Jon Udell, Critical mass and social network fatigue, blog.jonudell.net (2007-02-06). Years ago at BYTE Magazine my friend Ben Smith, who was a Unix greybeard even then (now he's a Unix whitebeard), made a memorable comment that's always stuck with me. We were in the midst of evaluating a batch of LAN email products. "One of these days," Ben said in, I think, 1991, "everyone's going to look up from their little islands of LAN email and see this giant mothership hovering overhead called the Internet.
How Super Mario became a global cultural icon, The Economist (2016-12-24). There is one aspect of his context, though, that matters: fun. Mr Abe turned up in Rio dressed as Mario not just because Mario is instantly recognisable around the world. He embodies the delight of play. Talking to the New York Times in 2008 the reclusive Mr Miyamoto explained that people like Mario and his ilk "not for the characters themselves, but because the games they appear in are fun. And because people enjoy playing those games first, they come to love the characters as well."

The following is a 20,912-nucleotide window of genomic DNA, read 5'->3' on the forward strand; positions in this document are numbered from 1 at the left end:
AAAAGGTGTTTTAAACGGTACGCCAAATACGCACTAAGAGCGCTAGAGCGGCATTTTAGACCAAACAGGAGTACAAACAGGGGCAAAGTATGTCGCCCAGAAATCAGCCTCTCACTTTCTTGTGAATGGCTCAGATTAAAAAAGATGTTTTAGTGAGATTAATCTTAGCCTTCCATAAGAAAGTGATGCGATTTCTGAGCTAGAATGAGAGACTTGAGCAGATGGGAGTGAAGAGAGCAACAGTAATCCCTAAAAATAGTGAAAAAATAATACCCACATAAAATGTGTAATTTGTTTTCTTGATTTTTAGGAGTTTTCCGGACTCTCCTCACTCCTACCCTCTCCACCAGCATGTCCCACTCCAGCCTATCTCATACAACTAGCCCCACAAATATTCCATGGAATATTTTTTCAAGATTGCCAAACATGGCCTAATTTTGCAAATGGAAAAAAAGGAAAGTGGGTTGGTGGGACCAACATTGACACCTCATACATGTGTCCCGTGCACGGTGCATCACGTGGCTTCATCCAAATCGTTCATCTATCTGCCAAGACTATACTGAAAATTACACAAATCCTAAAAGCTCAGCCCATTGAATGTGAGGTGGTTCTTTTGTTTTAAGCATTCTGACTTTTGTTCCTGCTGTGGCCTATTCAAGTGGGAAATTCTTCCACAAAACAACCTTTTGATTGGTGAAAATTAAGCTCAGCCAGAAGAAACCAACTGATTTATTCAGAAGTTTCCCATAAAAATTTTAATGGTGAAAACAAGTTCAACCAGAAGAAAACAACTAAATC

Frankie Huang, The Rise and Fall of China’s Cycling Empires, Foreign Policy (2018-12-31). Meanwhile, Shanghai is adding more docking stations, perhaps a return to the boring, but infinitely more manageable, version of the bike-share. There's always going to be a small audience for cycling—but it turned out to be a bad dream to build giant firms on.
Kickstarter: Perry Chen, How I Built This (2018-12-31). [22:28] In some ways we made every mistake in the book. We did one lap that way. Classic stuff like people with experience telling us, "You know, you shouldn't do something this way", and us being like "Well, we appreciate that, but, like, you know, it'll be different for us". And then of course it's like exactly what they said happened. Well, duh.